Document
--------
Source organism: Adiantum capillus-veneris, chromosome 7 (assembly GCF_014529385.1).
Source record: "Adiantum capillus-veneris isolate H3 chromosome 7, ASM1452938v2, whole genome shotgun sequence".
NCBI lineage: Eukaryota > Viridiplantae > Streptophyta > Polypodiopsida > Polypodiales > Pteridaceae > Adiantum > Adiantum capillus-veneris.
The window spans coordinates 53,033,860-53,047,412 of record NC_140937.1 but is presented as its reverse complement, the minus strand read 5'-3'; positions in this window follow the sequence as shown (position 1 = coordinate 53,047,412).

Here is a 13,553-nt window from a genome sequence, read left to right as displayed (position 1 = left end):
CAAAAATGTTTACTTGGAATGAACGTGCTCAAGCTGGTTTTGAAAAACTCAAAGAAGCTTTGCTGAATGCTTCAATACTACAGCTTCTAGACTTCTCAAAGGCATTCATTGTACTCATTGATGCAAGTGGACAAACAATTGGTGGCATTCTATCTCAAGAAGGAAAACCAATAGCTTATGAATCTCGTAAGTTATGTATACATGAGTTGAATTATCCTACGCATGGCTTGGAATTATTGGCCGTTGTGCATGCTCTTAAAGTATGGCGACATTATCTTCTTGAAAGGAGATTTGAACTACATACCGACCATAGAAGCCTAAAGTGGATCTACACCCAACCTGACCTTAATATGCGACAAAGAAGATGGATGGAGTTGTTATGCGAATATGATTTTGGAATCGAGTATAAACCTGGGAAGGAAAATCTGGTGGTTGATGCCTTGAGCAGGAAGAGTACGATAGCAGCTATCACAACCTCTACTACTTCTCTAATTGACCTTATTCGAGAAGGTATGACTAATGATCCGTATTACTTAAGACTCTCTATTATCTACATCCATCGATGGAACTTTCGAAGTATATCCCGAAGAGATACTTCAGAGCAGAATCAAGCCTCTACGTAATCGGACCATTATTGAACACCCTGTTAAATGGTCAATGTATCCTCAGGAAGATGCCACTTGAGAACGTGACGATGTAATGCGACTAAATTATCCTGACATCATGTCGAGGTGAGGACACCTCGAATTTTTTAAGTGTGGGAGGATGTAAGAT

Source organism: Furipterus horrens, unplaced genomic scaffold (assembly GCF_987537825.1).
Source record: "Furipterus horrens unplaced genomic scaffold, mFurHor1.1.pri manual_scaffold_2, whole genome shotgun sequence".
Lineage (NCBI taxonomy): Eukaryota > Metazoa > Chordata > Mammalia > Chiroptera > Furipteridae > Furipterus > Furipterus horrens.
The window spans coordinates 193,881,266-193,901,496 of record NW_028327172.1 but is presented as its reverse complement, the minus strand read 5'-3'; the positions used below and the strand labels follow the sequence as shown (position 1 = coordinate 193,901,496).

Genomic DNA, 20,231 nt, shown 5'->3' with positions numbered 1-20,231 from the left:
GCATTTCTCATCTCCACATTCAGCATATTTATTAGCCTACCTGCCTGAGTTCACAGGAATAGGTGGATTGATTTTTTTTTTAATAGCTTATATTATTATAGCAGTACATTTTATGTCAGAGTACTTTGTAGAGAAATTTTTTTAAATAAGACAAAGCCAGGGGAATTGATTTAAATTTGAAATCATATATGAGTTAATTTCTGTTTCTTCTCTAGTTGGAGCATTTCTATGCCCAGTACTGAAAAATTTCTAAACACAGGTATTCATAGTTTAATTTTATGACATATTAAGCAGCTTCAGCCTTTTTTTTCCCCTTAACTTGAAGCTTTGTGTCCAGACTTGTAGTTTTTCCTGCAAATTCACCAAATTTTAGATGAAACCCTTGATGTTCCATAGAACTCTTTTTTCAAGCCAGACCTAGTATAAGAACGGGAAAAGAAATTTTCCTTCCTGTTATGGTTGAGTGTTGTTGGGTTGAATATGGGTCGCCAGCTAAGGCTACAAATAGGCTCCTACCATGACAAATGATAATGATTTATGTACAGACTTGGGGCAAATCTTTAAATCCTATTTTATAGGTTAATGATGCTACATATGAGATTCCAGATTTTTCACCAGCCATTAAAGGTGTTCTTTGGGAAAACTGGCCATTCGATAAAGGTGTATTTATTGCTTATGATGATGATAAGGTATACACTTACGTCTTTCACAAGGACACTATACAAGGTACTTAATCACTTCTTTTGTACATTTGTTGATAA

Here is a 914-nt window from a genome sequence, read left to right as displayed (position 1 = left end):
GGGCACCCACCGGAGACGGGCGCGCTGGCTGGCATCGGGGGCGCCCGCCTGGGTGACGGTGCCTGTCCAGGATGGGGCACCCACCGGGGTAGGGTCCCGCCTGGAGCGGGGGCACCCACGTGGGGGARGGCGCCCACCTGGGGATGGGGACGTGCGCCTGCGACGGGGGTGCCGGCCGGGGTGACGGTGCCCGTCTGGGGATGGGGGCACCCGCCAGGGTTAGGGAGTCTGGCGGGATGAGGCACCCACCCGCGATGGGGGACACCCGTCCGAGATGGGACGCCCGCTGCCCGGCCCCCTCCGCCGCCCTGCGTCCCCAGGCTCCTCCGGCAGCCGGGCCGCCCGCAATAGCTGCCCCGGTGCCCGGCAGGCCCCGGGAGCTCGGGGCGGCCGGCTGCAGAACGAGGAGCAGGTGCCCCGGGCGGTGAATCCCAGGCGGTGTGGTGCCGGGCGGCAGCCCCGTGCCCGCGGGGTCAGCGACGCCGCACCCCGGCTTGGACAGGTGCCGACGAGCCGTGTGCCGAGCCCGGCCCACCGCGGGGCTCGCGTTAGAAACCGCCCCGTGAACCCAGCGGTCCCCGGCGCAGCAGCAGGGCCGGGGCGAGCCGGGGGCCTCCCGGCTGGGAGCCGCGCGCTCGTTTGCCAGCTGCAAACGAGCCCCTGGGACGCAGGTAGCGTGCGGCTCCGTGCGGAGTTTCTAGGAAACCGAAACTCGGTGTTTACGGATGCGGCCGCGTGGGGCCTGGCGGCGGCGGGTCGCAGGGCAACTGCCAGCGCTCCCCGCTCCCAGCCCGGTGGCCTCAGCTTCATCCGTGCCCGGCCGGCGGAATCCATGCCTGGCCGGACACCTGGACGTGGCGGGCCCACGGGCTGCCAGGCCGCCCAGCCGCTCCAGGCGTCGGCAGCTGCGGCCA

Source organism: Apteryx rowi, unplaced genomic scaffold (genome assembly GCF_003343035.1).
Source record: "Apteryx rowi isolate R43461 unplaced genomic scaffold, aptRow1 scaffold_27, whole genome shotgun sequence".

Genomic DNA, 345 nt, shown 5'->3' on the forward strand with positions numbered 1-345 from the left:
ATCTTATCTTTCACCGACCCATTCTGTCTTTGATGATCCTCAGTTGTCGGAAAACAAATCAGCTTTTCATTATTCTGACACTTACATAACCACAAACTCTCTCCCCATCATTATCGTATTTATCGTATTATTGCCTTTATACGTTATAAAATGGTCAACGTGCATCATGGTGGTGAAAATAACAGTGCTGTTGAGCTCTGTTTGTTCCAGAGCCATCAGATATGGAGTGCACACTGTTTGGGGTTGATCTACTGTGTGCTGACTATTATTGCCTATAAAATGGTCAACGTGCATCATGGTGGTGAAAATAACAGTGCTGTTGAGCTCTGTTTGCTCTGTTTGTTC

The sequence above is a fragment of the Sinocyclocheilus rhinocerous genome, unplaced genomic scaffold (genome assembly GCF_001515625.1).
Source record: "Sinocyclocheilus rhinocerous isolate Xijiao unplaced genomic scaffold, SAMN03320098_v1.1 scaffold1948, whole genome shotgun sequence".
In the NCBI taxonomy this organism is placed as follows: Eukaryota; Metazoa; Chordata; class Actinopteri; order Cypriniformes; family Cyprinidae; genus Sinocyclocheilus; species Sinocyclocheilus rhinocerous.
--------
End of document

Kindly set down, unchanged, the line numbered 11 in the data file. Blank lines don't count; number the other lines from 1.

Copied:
Genomic DNA, 20,231 nt, shown 5'->3' with positions numbered 1-20,231 from the left: